The Community Cyber Security Maturity Model

CCSMM Cube

The consortium is organized around the Community Cyber Security Maturity Model (CCSMM). This model is based on over a decade of experience with states and communities trying to develop viable and sustainable cyber security programs. It addresses three main requirements:

A “yardstick” to allow a state or community to measure their current level of cyber security maturity. They can determine where they are in the model.

A “roadmap” so a state or community can know what they need to do in order to advance the state of their cyber preparedness. There are clear steps for them to improve their security posture.

A common point of reference so individuals from different states and communities can discuss their programs and the issues they face from a common perspective.


The model identifies the characteristics of communities and states as they mature their cyber security programs. It uses the four dimensions as focus areas such as cyber security awareness, information sharing within and between organizations, incorporating cyber security into policies and community plans.

The model takes into consideration that states are made up of communities and communities are composed of organizations and the model recognizes these very different needs.

There are five levels in the CCSMM and organizations, communities and states progress through each of the five levels in order. The transition from one level to another is referred to as a phase and thus there are four phases in the model. The NCPC's courses have been developed around these phases and are listed in our Training Catalog.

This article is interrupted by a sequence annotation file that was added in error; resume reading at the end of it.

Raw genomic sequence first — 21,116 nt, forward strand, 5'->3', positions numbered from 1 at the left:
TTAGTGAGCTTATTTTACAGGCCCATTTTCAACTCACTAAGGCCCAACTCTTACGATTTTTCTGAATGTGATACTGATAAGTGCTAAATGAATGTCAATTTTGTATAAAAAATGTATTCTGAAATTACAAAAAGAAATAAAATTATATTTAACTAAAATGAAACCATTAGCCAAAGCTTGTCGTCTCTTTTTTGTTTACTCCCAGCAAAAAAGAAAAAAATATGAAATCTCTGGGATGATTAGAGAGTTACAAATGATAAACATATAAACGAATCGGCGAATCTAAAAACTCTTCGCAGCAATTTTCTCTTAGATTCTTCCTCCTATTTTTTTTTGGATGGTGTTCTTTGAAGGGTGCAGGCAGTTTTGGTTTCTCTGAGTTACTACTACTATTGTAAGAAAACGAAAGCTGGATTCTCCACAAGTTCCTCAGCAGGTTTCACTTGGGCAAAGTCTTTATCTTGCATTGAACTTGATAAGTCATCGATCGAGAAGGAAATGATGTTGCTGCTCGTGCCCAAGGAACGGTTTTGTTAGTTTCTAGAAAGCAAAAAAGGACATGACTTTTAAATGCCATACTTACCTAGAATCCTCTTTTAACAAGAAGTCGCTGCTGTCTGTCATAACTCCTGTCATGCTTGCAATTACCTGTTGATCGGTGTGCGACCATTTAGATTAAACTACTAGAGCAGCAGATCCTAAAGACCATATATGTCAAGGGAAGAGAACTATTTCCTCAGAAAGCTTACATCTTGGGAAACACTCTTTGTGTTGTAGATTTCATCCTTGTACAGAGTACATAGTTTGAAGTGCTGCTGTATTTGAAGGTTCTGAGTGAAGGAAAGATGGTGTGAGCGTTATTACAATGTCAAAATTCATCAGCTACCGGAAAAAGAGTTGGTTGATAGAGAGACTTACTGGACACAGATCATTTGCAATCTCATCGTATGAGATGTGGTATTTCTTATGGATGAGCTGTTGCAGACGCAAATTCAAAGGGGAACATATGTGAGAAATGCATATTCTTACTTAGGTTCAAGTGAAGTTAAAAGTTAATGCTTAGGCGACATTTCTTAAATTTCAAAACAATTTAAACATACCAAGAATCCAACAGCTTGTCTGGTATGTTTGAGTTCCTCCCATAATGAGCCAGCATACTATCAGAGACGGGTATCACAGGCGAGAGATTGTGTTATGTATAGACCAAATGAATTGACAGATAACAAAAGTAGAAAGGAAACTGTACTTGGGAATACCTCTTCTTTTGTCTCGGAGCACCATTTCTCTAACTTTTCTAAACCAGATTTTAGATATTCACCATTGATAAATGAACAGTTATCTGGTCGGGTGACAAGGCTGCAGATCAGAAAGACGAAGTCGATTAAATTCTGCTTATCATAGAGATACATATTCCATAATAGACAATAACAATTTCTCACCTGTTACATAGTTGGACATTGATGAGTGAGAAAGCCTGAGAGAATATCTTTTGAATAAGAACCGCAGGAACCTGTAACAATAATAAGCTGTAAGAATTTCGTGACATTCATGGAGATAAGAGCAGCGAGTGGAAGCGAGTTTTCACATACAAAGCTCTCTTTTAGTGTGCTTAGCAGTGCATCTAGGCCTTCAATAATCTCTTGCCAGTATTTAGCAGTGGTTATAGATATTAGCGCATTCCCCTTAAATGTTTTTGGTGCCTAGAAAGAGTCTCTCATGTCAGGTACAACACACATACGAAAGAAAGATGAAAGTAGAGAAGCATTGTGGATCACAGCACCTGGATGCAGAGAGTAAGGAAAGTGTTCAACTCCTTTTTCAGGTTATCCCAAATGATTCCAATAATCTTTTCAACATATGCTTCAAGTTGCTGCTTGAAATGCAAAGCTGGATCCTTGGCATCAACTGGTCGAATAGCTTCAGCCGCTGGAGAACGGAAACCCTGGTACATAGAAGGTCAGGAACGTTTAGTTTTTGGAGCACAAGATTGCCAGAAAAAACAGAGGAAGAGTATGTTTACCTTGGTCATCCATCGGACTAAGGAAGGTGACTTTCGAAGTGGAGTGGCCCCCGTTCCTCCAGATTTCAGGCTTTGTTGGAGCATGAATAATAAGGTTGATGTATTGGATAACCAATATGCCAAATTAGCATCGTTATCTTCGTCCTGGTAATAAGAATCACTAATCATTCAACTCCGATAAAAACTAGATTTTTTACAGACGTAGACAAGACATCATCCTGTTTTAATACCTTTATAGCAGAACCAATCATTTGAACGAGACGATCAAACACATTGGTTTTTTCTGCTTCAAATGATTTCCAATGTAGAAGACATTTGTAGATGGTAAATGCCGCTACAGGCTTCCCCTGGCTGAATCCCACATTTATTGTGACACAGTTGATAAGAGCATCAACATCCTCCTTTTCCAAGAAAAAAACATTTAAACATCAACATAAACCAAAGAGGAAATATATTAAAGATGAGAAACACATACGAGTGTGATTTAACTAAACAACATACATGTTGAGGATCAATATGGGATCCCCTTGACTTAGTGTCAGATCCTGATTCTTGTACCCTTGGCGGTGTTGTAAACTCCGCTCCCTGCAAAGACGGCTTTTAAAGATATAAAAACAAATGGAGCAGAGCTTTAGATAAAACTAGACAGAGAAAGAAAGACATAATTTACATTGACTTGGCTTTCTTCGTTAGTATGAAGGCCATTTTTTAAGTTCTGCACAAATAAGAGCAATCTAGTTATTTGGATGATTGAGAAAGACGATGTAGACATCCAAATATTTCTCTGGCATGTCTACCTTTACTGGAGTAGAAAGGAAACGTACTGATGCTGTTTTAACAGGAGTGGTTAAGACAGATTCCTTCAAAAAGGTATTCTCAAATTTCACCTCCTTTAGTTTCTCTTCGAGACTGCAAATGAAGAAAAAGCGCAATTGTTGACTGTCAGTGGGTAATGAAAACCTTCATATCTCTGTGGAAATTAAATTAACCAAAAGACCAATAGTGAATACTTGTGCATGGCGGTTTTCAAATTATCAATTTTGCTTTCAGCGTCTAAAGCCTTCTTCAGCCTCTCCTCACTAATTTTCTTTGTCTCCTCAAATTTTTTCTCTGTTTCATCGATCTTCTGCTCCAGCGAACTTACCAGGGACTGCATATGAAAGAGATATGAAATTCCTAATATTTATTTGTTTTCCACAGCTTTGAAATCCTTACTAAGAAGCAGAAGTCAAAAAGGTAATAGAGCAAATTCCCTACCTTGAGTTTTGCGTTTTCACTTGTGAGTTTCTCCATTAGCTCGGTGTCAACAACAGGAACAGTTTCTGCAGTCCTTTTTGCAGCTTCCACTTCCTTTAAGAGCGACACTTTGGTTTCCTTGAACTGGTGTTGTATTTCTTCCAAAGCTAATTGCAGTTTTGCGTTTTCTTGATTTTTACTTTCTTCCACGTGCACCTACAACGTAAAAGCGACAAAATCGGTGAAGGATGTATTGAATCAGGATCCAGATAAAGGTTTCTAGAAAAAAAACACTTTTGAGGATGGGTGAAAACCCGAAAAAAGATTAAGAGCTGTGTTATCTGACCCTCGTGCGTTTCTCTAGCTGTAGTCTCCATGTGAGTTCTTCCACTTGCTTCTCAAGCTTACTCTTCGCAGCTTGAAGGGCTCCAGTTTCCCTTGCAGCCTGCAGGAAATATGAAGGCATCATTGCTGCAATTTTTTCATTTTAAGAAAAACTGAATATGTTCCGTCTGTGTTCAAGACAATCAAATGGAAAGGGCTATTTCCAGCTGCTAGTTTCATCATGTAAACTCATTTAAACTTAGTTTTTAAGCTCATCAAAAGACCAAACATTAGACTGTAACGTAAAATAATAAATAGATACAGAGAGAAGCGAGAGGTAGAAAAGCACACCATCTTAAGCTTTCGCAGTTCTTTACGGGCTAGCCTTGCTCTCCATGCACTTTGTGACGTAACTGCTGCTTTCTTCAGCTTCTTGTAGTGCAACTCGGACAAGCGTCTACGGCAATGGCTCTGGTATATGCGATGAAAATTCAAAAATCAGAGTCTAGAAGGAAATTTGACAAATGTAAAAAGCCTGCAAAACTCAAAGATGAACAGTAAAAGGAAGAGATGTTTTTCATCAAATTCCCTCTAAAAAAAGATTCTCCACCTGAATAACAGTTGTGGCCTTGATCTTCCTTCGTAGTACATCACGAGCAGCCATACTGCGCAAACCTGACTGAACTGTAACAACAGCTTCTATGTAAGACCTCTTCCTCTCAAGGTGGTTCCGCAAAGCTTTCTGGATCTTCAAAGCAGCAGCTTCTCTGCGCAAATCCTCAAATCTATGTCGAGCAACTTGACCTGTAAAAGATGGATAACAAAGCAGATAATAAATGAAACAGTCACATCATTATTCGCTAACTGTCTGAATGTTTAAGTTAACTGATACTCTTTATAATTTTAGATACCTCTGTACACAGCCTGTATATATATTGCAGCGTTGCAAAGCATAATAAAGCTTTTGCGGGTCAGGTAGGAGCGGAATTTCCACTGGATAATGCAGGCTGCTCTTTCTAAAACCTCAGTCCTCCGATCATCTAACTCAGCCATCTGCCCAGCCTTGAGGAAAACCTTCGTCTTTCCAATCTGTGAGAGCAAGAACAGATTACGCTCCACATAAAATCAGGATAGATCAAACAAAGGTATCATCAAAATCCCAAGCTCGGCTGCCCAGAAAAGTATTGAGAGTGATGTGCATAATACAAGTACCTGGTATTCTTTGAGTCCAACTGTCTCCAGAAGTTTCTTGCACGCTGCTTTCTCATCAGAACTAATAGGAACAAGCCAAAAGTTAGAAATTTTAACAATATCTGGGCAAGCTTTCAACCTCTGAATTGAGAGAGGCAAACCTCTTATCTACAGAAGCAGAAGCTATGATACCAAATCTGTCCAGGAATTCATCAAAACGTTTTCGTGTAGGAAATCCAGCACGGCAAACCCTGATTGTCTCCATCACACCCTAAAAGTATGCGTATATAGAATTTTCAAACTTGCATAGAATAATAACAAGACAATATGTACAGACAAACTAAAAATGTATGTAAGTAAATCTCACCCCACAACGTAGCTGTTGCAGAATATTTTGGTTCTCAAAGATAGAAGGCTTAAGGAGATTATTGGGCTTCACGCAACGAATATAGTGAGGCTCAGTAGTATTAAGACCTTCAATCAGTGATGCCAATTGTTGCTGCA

CCSMM linear progression diagram with phases.

Level 1 - Initial

Organizations, communities and states at this level have little to no cyber security awareness, analysis and assessments. There is little inclusion of cyber threats and issues in the continuity of operations plans.

Level 2 - Established

The leadership of organizations, communities and states at this level is aware of cyber threats, issues and the imperative to embrace cyber security. They also recognize the need for cooperative cyber security training and education. There is informal information sharing throughout the organization, state or community in this level, although there may be participation in professional information sharing organizations such as Infragard.

Level 3 - Self-Assessed

In this level, leaders within organizations, communities and states actively promote cyber security awareness and cooperate with others in establishing training and education programs. At this level, cyber security is included in continuity of operations plans and those plans are tested and assessed through exercises.

Level 4 - Integrated

When cyber security is integrated, it is incorporated into every process that an organization, community or state has. It is no longer an after-thought but part of the planning process. At this level, information sharing is formalized and there is fusion of cyber information.

Level 5 - Vanguard

For organizations, communities and states at this level, cyber security is a business imperative. It has been so thoroughly integrated into processes that it is no longer considered a separate discipline. Entities at this level are capable of teaching and mentoring others.